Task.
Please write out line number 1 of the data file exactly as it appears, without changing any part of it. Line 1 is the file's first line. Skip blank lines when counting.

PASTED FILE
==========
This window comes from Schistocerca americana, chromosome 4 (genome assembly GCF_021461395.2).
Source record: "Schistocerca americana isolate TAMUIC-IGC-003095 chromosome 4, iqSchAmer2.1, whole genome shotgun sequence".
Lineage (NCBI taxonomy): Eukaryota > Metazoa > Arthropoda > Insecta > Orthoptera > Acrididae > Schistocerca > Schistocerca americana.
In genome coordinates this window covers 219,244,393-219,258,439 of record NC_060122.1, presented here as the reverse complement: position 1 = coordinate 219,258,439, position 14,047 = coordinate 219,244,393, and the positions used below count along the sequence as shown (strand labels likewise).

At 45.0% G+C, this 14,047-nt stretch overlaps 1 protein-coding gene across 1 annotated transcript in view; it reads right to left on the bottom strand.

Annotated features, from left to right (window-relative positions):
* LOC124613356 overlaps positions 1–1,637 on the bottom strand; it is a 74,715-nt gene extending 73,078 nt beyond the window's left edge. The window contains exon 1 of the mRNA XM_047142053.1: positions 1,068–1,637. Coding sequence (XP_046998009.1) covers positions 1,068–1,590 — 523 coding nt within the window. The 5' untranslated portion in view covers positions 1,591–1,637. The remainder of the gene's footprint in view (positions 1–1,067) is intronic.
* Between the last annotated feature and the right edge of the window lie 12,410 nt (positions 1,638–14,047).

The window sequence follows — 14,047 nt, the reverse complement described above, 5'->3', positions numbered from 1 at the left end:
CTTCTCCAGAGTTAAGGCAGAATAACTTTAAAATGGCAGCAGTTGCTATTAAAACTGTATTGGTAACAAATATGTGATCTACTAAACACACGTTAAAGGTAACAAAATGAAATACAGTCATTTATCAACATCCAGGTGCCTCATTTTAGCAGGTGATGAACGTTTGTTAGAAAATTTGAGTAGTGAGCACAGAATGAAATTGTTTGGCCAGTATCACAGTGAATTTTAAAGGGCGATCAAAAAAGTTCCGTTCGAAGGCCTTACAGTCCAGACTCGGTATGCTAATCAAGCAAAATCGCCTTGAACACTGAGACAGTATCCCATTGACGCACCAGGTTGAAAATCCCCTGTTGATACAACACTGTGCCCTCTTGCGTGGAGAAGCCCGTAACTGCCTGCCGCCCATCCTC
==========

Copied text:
This window comes from Schistocerca americana, chromosome 4 (genome assembly GCF_021461395.2).